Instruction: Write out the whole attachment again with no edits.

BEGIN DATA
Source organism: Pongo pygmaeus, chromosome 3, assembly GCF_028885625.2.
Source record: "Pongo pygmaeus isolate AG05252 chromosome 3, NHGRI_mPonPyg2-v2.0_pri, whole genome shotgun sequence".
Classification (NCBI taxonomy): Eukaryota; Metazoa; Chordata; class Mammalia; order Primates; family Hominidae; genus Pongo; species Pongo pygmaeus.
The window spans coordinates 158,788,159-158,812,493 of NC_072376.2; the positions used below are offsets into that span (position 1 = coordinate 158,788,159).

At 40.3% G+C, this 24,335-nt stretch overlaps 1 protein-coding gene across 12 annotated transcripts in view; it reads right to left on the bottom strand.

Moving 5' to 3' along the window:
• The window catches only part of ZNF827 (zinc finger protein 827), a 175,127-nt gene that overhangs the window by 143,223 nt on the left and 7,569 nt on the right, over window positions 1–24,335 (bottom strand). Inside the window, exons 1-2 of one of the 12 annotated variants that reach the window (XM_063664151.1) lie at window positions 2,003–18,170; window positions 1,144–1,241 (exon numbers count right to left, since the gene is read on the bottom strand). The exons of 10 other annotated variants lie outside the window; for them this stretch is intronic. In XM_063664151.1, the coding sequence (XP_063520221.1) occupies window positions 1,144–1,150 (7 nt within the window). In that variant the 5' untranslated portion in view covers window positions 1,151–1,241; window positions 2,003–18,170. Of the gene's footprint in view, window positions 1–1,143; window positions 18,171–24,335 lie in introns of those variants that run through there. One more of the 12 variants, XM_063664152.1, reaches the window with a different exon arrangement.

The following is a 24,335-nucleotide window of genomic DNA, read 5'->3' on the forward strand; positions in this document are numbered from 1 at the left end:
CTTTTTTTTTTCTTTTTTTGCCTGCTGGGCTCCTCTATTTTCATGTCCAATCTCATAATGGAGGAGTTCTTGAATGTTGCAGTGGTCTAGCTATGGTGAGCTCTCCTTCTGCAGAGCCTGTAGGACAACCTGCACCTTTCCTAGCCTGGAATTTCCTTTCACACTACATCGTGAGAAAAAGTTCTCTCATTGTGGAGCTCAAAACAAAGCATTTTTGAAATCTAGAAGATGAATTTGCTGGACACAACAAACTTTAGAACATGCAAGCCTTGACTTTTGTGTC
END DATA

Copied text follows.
Source organism: Pongo pygmaeus, chromosome 3, assembly GCF_028885625.2.
Source record: "Pongo pygmaeus isolate AG05252 chromosome 3, NHGRI_mPonPyg2-v2.0_pri, whole genome shotgun sequence".
Classification (NCBI taxonomy): Eukaryota; Metazoa; Chordata; class Mammalia; order Primates; family Hominidae; genus Pongo; species Pongo pygmaeus.
The window spans coordinates 158,788,159-158,812,493 of NC_072376.2; the positions used below are offsets into that span (position 1 = coordinate 158,788,159).

At 40.3% G+C, this 24,335-nt stretch overlaps 1 protein-coding gene across 12 annotated transcripts in view; it reads right to left on the bottom strand.

Moving 5' to 3' along the window:
• The window catches only part of ZNF827 (zinc finger protein 827), a 175,127-nt gene that overhangs the window by 143,223 nt on the left and 7,569 nt on the right, over window positions 1–24,335 (bottom strand). Inside the window, exons 1-2 of one of the 12 annotated variants that reach the window (XM_063664151.1) lie at window positions 2,003–18,170; window positions 1,144–1,241 (exon numbers count right to left, since the gene is read on the bottom strand). The exons of 10 other annotated variants lie outside the window; for them this stretch is intronic. In XM_063664151.1, the coding sequence (XP_063520221.1) occupies window positions 1,144–1,150 (7 nt within the window). In that variant the 5' untranslated portion in view covers window positions 1,151–1,241; window positions 2,003–18,170. Of the gene's footprint in view, window positions 1–1,143; window positions 18,171–24,335 lie in introns of those variants that run through there. One more of the 12 variants, XM_063664152.1, reaches the window with a different exon arrangement.

The following is a 24,335-nucleotide window of genomic DNA, read 5'->3' on the forward strand; positions in this document are numbered from 1 at the left end:
CTTTTTTTTTTCTTTTTTTGCCTGCTGGGCTCCTCTATTTTCATGTCCAATCTCATAATGGAGGAGTTCTTGAATGTTGCAGTGGTCTAGCTATGGTGAGCTCTCCTTCTGCAGAGCCTGTAGGACAACCTGCACCTTTCCTAGCCTGGAATTTCCTTTCACACTACATCGTGAGAAAAAGTTCTCTCATTGTGGAGCTCAAAACAAAGCATTTTTGAAATCTAGAAGATGAATTTGCTGGACACAACAAACTTTAGAACATGCAAGCCTTGACTTTTGTGTC